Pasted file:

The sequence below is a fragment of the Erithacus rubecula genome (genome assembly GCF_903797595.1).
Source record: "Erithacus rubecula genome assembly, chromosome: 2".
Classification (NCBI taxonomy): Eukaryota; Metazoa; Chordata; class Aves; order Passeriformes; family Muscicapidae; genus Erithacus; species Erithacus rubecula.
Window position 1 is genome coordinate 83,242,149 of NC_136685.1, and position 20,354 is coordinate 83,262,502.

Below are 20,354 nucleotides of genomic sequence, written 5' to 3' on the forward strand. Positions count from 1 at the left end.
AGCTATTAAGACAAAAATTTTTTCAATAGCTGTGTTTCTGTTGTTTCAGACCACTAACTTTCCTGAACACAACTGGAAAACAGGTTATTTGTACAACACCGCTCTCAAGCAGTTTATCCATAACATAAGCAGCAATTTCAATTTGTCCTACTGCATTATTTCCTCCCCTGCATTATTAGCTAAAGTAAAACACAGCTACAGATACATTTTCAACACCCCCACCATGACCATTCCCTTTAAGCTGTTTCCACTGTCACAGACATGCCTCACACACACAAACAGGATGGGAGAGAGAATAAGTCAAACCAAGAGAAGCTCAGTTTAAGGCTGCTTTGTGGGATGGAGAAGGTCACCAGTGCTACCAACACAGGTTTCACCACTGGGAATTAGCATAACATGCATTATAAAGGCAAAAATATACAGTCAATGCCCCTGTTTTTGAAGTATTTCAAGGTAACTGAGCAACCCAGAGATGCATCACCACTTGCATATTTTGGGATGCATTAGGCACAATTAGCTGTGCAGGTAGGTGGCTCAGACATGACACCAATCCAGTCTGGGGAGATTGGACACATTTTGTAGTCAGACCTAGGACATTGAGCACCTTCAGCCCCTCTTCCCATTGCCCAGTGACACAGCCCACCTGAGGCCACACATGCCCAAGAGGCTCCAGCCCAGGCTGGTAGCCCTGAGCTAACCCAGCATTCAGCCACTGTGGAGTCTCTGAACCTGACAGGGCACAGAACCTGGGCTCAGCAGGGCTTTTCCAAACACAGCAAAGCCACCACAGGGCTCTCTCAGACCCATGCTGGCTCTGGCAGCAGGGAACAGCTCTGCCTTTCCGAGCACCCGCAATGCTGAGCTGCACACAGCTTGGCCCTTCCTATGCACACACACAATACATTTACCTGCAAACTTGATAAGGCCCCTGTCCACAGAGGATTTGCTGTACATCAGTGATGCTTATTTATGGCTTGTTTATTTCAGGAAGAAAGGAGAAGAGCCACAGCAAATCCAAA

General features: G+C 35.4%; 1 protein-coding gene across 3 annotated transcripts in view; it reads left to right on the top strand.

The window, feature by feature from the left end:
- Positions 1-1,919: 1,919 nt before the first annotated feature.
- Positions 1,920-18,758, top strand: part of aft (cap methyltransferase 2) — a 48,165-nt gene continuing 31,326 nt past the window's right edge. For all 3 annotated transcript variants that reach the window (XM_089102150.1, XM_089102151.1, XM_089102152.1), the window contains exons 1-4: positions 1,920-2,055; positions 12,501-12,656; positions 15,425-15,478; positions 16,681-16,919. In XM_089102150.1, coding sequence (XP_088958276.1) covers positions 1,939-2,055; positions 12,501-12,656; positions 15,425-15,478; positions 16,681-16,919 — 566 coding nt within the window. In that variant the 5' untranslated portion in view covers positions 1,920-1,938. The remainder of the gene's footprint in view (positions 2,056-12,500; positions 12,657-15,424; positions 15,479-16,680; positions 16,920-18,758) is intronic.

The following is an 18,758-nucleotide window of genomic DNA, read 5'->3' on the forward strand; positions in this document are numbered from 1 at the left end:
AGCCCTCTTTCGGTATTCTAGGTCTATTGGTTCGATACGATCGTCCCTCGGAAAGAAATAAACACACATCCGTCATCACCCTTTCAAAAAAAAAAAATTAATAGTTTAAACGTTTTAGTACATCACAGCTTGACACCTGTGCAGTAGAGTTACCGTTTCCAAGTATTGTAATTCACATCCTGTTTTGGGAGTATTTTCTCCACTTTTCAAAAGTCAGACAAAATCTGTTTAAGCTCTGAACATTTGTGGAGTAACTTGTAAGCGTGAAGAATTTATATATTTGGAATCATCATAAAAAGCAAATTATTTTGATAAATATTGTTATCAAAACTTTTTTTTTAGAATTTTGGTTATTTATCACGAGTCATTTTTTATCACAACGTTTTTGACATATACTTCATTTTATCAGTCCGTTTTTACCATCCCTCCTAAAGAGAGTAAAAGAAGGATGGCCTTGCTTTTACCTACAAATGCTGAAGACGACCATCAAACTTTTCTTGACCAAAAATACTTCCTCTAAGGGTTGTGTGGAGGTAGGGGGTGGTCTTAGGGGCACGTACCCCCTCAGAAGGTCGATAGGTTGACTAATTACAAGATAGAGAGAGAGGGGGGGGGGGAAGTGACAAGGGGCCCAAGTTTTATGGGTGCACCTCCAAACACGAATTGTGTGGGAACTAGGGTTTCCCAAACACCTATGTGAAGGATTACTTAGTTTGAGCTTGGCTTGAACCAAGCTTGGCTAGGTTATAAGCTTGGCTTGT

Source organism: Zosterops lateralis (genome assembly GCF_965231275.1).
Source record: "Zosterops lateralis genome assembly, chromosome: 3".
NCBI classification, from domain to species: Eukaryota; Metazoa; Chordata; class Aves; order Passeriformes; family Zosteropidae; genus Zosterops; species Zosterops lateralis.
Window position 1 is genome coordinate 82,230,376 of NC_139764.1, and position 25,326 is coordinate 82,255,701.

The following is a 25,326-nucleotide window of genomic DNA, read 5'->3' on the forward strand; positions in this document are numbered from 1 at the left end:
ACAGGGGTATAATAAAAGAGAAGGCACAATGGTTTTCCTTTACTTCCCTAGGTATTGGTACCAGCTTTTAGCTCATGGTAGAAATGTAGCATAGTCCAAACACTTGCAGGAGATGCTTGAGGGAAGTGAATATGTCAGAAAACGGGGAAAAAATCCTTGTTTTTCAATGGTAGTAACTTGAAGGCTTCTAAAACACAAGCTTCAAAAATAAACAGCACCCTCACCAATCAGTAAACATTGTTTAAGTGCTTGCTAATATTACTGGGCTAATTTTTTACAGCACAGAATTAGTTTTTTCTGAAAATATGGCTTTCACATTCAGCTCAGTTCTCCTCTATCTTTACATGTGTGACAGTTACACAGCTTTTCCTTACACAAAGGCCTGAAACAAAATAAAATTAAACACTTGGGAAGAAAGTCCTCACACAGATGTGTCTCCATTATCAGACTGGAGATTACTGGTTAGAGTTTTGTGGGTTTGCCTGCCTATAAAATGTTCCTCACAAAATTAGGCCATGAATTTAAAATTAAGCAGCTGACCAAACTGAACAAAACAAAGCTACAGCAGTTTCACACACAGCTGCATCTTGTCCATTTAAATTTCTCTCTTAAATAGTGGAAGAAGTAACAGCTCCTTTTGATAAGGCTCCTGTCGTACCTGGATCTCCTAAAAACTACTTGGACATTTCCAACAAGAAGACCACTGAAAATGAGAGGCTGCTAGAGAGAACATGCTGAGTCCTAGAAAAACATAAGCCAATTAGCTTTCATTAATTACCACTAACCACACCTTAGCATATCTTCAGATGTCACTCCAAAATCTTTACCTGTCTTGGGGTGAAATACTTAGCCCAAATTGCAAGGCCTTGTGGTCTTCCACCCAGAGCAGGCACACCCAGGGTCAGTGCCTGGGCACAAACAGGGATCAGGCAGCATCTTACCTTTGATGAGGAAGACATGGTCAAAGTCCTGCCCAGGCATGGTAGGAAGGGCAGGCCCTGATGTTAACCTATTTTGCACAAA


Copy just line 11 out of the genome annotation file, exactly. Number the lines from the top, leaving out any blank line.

The following is an 18,758-nucleotide window of genomic DNA, read 5'->3' on the forward strand; positions in this document are numbered from 1 at the left end: